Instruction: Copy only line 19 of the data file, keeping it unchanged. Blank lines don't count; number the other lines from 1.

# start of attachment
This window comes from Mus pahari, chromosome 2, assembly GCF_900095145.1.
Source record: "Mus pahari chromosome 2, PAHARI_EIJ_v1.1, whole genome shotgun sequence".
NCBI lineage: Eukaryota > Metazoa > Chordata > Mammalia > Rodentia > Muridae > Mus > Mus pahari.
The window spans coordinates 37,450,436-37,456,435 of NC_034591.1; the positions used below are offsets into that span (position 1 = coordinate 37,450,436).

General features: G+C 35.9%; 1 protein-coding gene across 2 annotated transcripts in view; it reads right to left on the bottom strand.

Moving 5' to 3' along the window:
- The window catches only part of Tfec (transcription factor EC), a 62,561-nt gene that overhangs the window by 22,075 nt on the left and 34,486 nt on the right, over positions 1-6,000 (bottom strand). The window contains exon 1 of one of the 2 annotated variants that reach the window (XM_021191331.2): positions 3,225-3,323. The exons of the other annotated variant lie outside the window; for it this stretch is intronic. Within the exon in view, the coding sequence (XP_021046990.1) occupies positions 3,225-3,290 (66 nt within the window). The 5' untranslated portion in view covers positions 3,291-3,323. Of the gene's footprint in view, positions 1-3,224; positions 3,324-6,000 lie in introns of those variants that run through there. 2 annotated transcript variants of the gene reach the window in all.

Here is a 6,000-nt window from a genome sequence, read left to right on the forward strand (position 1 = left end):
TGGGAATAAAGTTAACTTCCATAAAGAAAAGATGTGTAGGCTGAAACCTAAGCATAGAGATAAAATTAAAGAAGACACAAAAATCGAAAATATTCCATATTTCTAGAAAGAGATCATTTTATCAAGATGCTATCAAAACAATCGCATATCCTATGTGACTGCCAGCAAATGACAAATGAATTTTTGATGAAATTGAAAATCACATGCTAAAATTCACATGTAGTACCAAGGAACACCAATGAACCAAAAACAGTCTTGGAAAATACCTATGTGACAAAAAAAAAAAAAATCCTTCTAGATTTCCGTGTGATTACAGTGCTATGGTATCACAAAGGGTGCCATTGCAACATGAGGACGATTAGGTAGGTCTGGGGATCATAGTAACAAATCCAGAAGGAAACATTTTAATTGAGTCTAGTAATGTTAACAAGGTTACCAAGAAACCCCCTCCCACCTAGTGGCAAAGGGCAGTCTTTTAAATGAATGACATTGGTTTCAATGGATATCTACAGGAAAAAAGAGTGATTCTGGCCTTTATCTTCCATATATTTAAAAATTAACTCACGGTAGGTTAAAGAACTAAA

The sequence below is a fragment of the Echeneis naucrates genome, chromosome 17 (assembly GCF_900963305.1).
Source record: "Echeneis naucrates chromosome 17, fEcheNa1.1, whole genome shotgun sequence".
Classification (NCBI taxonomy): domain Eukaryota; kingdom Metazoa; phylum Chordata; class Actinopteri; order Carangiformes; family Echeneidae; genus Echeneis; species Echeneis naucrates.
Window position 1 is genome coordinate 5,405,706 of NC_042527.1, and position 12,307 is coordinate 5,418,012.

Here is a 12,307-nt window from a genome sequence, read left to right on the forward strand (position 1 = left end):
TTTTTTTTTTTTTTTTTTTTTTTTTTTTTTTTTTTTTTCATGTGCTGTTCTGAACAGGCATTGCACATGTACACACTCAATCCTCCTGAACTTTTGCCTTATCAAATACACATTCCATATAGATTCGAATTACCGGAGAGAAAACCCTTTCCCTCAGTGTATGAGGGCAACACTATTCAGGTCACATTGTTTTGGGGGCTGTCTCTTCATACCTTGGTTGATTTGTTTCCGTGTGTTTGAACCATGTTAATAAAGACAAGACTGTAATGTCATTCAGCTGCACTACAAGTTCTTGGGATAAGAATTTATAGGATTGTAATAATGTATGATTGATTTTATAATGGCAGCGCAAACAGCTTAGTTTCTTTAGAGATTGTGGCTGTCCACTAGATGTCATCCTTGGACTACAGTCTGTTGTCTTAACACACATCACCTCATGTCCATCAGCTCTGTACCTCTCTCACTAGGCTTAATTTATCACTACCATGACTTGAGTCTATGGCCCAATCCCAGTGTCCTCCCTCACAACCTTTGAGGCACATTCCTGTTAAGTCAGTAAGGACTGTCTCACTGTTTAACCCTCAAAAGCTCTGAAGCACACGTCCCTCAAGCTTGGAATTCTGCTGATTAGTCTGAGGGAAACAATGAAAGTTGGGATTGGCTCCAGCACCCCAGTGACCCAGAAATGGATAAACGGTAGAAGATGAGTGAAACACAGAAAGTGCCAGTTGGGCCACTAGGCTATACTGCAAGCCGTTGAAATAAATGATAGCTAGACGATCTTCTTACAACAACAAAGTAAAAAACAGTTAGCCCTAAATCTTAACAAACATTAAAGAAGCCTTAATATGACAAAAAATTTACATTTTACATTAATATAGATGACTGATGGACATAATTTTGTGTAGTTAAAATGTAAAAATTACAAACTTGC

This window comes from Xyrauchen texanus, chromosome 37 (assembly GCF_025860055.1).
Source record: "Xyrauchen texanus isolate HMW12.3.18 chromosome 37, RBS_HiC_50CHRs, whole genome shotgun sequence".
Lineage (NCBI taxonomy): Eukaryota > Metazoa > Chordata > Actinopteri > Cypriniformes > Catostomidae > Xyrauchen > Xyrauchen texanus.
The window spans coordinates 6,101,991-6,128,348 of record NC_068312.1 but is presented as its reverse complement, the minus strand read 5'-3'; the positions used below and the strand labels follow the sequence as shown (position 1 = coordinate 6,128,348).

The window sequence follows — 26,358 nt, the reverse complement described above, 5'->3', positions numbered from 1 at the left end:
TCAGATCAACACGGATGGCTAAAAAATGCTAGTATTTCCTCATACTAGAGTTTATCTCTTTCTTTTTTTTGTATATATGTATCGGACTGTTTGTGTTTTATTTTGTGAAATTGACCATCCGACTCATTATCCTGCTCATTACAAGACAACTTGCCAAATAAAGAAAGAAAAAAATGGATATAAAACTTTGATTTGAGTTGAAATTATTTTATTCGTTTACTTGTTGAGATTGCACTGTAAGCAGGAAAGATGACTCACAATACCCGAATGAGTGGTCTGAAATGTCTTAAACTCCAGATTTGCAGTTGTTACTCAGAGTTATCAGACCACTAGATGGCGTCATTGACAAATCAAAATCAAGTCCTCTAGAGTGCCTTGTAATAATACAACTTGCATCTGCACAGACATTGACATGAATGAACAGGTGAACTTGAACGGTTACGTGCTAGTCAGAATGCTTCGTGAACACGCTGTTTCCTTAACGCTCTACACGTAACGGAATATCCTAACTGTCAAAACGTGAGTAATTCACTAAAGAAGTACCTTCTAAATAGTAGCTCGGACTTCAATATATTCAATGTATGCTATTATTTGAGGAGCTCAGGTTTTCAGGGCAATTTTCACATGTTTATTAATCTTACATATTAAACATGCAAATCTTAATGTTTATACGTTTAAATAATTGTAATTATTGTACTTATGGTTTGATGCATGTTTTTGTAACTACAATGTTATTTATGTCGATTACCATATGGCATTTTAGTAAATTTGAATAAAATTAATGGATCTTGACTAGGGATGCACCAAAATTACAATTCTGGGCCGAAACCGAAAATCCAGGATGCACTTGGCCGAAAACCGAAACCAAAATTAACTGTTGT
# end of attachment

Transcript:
The window spans coordinates 6,101,991-6,128,348 of record NC_068312.1 but is presented as its reverse complement, the minus strand read 5'-3'; the positions used below and the strand labels follow the sequence as shown (position 1 = coordinate 6,128,348).